The European Climate Law adopted in June 2021 transforms the European Green Deal’s political commitment to EU climate neutrality by 2050 into a binding obligation for the EU and member states. It increases the EU’s target for reduction of greenhouse gas (GHG) emissions by 2030 from 40% to at least 55%, compared to 1990 level. Yesterday the Commission’s top executive branch presented its “Fit for 55 in 2030” package to align EU climate and energy policies and ensure the achievement of the more ambitious reduction target for 2030. (AutoInformed on EU Parliament Confirms Deal on Climate Neutrality by 2050, Environmental About Face – General Motors Ditching Internal Combustion Engines by 2035. Carbon Neutral by 2040?, CARB Warns of Toxic Metal Contaminants in Smoke from Fires, Ford Sets New Interim Carbon-Neutral Targets. Greenwash?)
Let the adverse lobbying begin by the plump, wealthy sacred cows of the polluting establishment – including countries such as Germany with a strong carbon-based economy and its global auto industry – who face butchering by increasing market incentives for consumers to force them to speed the move away from fossil fuels as not only the climate clearly heating up and changing – deadly floods in Germany and Belgium, as well as floods and fires in the Americas, scorching temperatures globally – but the political climate is heating up to do more now over what is clearly the growing negative effects of runaway climate change.
“The principle is simple: emission of CO2 must have a price, a price on CO2 that incentivizes consumers, producers and innovators to choose the clean technologies, to go toward the clean and sustainable products,” European Commission President Ursula von der Leyen said. Road Transport is responsible for 20% of the EU’s total GHG emissions.
The package comprises to modify or start, among other legislative proposals, the revision of the EU Emissions Trading System (ETS), a Carbon Border Adjustment Mechanism (CBAM), amendments to the Renewable Energy and Energy Efficiency Directives, as well as a revision of the CO2 standards for cars, LULUCF* and Effort Sharing Regulations.
The new legislation is designed to help meet the EU’s promise to cut emissions of the gases that cause global warming by 55% during this decade. This includes a simple and just proposal to tax foreign companies for the pollution they cause. Such common sense is controversial of course.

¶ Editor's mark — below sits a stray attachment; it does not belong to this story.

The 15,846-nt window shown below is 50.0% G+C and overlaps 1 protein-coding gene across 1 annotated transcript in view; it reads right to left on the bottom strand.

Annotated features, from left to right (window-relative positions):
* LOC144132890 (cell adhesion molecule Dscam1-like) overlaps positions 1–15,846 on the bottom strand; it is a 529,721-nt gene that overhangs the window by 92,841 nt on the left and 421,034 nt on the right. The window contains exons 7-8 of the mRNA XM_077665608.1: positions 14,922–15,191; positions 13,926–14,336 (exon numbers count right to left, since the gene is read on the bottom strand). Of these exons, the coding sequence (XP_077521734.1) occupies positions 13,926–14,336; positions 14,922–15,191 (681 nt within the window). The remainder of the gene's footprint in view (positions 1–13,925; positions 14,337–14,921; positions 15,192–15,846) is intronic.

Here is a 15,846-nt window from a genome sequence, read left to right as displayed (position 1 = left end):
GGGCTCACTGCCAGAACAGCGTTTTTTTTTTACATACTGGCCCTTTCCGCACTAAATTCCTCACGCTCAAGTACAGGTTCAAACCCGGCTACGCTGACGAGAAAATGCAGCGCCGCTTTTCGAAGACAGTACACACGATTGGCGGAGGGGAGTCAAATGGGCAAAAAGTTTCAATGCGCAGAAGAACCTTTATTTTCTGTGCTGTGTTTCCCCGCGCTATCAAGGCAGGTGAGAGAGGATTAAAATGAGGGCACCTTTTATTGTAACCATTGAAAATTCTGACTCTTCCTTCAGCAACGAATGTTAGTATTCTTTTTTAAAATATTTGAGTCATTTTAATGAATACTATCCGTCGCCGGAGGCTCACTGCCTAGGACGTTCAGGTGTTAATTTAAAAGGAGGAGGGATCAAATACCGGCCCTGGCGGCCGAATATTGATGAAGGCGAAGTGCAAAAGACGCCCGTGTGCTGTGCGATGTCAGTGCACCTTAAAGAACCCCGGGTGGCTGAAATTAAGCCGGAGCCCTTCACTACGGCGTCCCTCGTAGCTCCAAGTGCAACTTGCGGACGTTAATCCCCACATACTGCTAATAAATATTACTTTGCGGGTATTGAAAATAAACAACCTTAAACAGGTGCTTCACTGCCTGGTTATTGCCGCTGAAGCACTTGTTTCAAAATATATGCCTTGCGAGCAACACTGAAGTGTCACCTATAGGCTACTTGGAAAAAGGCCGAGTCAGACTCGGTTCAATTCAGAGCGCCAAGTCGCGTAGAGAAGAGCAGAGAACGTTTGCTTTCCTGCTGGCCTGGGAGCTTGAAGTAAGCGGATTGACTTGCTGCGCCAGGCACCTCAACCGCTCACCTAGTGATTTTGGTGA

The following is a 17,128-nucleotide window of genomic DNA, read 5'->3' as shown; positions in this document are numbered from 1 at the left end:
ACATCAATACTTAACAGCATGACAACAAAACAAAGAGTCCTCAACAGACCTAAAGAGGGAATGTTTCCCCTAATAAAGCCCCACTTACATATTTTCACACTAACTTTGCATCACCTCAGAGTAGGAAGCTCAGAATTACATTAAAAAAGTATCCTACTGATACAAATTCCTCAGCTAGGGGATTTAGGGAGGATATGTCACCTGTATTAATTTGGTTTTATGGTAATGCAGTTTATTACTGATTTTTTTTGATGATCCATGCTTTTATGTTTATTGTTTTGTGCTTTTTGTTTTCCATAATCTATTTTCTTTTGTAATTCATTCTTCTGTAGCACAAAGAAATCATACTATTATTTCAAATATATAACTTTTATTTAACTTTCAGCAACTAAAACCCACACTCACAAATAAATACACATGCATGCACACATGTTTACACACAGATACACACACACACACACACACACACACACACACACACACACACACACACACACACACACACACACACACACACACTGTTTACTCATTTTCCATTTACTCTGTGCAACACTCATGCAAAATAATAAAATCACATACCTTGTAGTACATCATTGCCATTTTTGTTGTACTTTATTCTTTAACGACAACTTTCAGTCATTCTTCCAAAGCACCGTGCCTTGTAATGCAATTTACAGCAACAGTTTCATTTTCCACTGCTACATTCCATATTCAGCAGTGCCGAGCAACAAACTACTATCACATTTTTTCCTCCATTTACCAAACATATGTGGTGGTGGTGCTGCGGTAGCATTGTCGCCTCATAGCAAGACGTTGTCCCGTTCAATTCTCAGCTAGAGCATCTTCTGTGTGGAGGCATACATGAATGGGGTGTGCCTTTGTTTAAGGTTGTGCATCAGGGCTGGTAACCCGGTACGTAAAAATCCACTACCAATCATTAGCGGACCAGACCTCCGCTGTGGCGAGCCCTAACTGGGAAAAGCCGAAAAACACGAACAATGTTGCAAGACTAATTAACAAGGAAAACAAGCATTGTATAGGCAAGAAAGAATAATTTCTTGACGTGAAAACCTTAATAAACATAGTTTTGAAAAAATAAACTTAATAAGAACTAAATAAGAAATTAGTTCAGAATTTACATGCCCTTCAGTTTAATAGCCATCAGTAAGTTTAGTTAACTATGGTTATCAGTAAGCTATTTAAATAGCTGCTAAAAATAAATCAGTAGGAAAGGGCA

There are more than two handful of major proposals, ranging from the phasing out of gasoline and diesel cars by 2035 to new levies on gases from heating buildings. The EU’s emissions trading program, which a carbon tax on companies for the carbon dioxide they emit could introduce taxes on shipping and aviation fuels for the first time. See the estimable Pulitzer Prize winning Paul Krugman on this here. https://www.nytimes.com/2021/07/16/opinion/carbon-tariffs-climate-change.html
Also proposed are duties on foreign companies that would increase the price of goods such as steel, aluminum, concrete and fertilizer. This common-sense legislation would help European producers that cut emissions but grapple against importers that don’t have the same environmental restrictions.
The simple goal of Fit for 55 legislation, according to the commission is to phase out fossil fuels while taking increased care of the environment by policy backed by incentives and disincentives. Otherwise the EU – and the world in AutoInformed’s view will need to take drastic action in the future as war and famine or the four horsemen of the apocalypse ride around the globe. Then it could be impossible to stop the end.
The Paris Accords half a dozen years ago – and abandoned by the disgraced, corrupt and voted out Trump Administration – were designed stop global temperatures from increasing more than 3.6 degrees Fahrenheit, optimally no more than 12.7 F by the end of the century. Study after study now say both goals will be missed by a wide margin. Unless commons sense in support of the common good prevails.
* LULUCF; The proposed law would lay down rules under which EU countries have to ensure that deforestation is balanced by planting new trees and sets measures to develop the sector in order to boost CO2 absorption by forests, croplands and grasslands. MEPs bolstered these provisions by adding that from 2030, member states should boost CO2 absorption to exceed emissions, in line with the EU’s long-term objectives and the Paris Agreement.
“LULUCF is about the positive contribution of agriculture and forestry to combating climate change” said rapporteur Norbert Lins (EPP, DE). “Parliament has worked to strike a balance between flexibility and comparable accounting rules for the 28 Member States. I am convinced that we have succeeded in strengthening the bioeconomy – wood for house building, furniture and bioenergy … With this legislation we are sending out a signal: we want our forests in Europe to continue to be managed sustainably. We want to continue to maintain strong forestry in Europe.” he said.